After the United States entered World War I, The New York National Guard began the task of guarding the New York City water supply. This included the Catskill Aqueduct through Ulster County. The fear of terrorism predicated that this vital resource be protected from potential acts of sabotage, as German sympathizers had already blown up ammunitions plant in Jersey City, New Jersey.
In August of 1917, the New York National Guard was sent overseas. To take over watch on the aqueduct, a state militia (the First Provisional Regiment) was created. This included men who were otherwise not eligible for active service and boys who, at 17, were too young. They were married, they were single; not a few hailed from wealthy families, others came from humble means. The site of their barracks, mess hall, and officer's quarters was called "Camp Fort Orange."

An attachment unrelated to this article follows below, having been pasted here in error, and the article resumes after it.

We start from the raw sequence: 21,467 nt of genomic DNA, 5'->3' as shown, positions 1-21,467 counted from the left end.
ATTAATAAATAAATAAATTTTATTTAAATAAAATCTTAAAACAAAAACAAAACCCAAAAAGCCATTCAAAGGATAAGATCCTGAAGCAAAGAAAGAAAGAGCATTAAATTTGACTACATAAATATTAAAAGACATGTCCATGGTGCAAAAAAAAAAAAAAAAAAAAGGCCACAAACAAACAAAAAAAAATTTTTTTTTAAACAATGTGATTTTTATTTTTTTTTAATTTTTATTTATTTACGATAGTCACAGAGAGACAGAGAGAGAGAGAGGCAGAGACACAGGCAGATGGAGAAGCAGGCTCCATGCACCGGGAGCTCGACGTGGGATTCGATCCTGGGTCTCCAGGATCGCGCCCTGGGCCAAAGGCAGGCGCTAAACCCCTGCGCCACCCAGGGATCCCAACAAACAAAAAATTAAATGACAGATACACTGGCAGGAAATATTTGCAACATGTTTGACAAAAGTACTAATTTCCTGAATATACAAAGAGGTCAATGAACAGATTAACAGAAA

When the influenza pandemic of 1918 spread to the United States, thirty seven New York Guard soldiers died. Yet amidst it all, the men faithfully performed their duty and maintained the line. The First Provisional Regiment of the New York Guard began their withdrawal following the Armistice of November 11, 1918.
Scope of Collection
This collections include letters written by private Merville Harrington, highlighting his experience of guarding the Catskill Aqueduct. The collection also includes photographs taken by Sergeant Thomas Burke. Burke brought a camera with him and took photographs of his friends, fellow soldiers, and the animals that lived and worked with them, including their beloved cavalry horse, Peggy. The photos he shot are a rare, unique and singular glimpse into the past.